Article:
(5) This complexity is not a sign of an inaccurate measurement under a common system on the part of either clock or experience. It is a sign of two different measurement systems.

To judge an illusion of duration with standard clock time, then, we need to do the following:

(6) Have a correct system for translating measures in terms of clock time to measures in terms of what is being used in experience,

(7) Whatever value we get in standard clock time, use the system in ‘6’ to translate it into the measure of experienced time.

(8) This value in experienced time is, at the very least, the better candidate for judging the reported experience of time.

I think, actually, that the idea of even judging in the last point, in ‘8’, is more complicated than that. But I leave it here for now.

# Tide and the Clock (Standards for Experienced Duration 1)

My claims in these three posts are that, when we give a mistaken judgement of time in terms of clock time based on our experience, although there is error, it is not an illusion.

An illusion is a discrepancy between apparent duration and actual duration — but to judge that for experienced duration, one has to make sure one is using the relevant measurement system for experienced duration. The error here is due to the tendency to treat standard clock time as the relevant measurement system. It is not the relevant one; the relevant one, if there is any, is yet to be discovered (it might be something to do with introspection).

In sum, erroneous judgements of experienced duration are NOT like: bad dancing (being out of rhythm, having an unreliable sense of swing). They like giving the wrong price in kroner when you are basing it on a possibly right price in yen (making a mistaken translation from one quantity to another).

Introduction

Recently I had a conversation with Marc Wittmann, a psychophysicist/cognitive scientist working on time perception (at the Institute for Frontier Areas of Psychology and Mental Health). The discussion was very engaging and useful, touching on several issues in time perception and time consciousness. I expect to come back to many of them in later posts and work.

This current post is about something I felt we only touched off, and about which I wanted to say more. This is the experience of duration and how one might conceive of it as going wrong. The specific point I want to make is this: the experience of duration may go wrong, but one has to be careful about how one judges it to go wrong. What precisely is it to supposed to do to be right?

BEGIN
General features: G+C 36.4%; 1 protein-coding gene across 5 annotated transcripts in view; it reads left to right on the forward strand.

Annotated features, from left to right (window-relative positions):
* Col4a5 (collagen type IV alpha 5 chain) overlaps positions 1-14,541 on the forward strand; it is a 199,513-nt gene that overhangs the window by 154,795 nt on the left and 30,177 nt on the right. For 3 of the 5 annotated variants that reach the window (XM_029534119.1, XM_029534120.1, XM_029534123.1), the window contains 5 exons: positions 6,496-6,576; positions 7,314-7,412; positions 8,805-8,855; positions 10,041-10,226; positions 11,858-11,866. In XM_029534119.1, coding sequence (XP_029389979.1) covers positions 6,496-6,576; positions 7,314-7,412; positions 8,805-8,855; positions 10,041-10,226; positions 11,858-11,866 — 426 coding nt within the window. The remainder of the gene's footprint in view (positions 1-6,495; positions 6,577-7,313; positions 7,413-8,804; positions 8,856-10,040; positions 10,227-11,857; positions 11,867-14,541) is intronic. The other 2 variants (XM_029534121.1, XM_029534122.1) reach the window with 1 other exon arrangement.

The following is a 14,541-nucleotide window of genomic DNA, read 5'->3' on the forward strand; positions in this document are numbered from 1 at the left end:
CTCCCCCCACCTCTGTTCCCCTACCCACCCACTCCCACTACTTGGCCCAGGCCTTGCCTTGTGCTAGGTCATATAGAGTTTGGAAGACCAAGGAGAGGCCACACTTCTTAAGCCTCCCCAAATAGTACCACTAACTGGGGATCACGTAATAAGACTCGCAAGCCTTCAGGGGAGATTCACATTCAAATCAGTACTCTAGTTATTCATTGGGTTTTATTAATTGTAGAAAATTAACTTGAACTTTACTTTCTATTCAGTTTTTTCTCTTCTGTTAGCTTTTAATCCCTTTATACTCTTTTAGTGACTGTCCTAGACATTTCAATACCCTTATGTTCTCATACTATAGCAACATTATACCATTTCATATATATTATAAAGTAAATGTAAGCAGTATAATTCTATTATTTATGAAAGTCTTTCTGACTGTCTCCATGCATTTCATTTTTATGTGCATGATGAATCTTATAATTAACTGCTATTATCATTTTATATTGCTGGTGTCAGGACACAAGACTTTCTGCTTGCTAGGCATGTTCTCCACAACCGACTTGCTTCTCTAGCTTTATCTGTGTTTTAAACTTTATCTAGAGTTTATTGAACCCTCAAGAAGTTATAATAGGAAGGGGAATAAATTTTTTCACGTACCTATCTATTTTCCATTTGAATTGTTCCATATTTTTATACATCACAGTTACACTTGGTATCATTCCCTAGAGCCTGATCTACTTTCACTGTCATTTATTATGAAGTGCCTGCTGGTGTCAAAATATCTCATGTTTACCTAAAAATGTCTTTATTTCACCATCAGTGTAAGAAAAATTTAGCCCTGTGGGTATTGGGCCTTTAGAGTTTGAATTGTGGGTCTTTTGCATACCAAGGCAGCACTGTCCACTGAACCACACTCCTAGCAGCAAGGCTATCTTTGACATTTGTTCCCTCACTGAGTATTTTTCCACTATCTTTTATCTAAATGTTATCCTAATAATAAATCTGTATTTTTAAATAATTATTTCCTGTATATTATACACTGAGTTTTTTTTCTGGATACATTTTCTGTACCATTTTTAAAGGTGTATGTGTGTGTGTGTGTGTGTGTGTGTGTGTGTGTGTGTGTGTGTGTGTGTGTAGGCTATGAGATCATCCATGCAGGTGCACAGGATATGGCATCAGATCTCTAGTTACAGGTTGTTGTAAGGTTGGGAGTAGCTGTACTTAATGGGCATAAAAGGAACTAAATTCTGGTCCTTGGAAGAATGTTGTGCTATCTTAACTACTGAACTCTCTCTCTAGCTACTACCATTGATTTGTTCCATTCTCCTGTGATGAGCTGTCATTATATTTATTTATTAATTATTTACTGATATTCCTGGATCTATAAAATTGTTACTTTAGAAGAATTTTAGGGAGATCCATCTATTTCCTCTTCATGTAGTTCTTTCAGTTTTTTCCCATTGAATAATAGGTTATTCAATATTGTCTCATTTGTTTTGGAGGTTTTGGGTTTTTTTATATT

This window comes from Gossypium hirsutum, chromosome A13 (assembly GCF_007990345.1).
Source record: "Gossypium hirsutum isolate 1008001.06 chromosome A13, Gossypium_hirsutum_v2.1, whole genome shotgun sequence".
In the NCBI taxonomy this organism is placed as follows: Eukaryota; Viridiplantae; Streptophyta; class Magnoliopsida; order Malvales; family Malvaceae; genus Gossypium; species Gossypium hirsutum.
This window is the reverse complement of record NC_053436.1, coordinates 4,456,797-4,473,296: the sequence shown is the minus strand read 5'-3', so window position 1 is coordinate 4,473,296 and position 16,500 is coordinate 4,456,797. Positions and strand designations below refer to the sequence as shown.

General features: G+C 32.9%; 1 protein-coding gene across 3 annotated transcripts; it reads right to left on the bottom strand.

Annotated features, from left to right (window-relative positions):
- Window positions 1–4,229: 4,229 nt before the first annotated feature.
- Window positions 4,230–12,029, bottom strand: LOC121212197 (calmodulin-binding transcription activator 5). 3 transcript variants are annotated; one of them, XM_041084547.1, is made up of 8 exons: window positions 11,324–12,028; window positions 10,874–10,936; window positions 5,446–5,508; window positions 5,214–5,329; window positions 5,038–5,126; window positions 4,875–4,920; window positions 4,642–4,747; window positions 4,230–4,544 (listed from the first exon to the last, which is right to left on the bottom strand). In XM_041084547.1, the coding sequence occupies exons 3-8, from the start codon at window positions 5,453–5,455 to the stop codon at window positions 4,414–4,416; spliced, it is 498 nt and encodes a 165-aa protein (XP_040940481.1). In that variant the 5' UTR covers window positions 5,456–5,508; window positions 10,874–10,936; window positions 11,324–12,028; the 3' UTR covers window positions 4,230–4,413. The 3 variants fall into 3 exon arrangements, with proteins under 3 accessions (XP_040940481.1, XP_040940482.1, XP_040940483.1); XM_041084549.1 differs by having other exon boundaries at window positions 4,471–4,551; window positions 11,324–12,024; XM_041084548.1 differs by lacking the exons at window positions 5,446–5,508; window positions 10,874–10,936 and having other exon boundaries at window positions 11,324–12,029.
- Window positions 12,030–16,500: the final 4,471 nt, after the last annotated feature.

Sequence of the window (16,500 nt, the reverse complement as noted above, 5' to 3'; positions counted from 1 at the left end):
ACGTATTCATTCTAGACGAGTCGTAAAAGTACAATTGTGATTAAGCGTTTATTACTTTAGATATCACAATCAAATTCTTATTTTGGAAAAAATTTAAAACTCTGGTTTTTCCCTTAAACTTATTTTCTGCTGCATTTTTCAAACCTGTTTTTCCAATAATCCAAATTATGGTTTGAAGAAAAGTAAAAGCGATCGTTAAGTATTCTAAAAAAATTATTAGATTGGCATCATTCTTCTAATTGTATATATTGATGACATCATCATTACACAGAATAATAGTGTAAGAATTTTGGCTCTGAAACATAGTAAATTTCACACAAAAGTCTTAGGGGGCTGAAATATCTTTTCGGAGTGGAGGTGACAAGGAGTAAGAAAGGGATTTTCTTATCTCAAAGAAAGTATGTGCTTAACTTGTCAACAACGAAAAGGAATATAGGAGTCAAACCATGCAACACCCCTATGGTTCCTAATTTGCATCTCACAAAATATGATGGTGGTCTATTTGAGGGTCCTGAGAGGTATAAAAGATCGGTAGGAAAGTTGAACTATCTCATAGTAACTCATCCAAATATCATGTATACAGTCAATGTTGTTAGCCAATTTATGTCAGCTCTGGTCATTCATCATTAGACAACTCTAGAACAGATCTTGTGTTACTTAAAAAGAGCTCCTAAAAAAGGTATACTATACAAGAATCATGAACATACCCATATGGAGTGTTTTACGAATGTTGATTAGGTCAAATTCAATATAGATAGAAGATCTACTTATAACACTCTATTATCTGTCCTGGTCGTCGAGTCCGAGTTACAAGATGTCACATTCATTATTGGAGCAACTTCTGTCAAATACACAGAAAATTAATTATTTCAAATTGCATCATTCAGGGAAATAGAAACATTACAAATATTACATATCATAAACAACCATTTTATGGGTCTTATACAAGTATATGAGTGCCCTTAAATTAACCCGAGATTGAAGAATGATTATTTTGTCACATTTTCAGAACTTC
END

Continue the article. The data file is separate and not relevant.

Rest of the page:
In our conversation, Marc told me about the theory he thinks is the best candidate for temporal experience, in particular the experience of duration. This is what might be called the introspective/emotion theory of temporal experience. If I have it right (and Marc can hopefully correct me if not), the theory is as follows.

Our experience of duration is an introspective experience. If is of things inside the experiencer (the subject of experience), not of something out in the world. In particular, as held by Bud Craig, it’s the view that it matches the subject’s emotions — at least, the experience of duration seems to match the progress or succession of emotional states. As Craig puts it in this (publicly available) paper:

[T]he neural substrates responsible for sentience across time are based on the neural representation of the physiological condition of the body, which is consistent with the essence of the James–Lange theory of emotion and Damasio’s ‘somatic marker’ hypothesis (Craig 2002,2009).

Here, I think (drawing also from the conversation with Marc, and a TIMELY conference in Delmenhorst where I saw Craig speak), Craig identifies James-Lange’s ’emotions’ and Damasio’s ‘somatic markers’ to be neural representation of the physiological condition of the body. Further, that our sentience — our awareness or experience — over time is based on emotion.

Whatever it is, though, the view is that our experience of duration is introspective and, if of anything, is of something endogenous — of something within us.

This raised a question for me about the idea that we can have illusions of time — by which I include

illusions of duration, distortions of time, discrepancies between the apparent and actual duration of something.

It seems pretty reasonable that we do have at least illusions of duration. Putting aside even lab-bred illusions (including Eagleman’s drop; search for “We designed an experiment in which “), it’s common to say that in some experiences, a certain duration felt like some other duration, e.g., that conversation felt like an hour rather than the five minutes it was. Or a kid having fun might be surprised that it is tea time already. Once we also more careful experiments, such as Eagleman’s, the evidence seems stacked in favour of the idea that we can have illusions and distortions of time.

But I think that this is the wrong way to think about these judgements of time.

In order to explain my point, I find it helpful to think of the relationship between experienced time and standard clock time with an analogy or metaphor — the relationship between the tide and standard clock time. The following stories (one in this post, one in each of the following posts) illustrate this latter relationship; each is followed by a comment regarding temporal experience.

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The Tide and Time

A man is standing before the tide. The tide is lifting and falling back in front of him. It is dragged to this position by the tugging between the Earth and Moon. It is not clear whether or not the tide is coming in and out.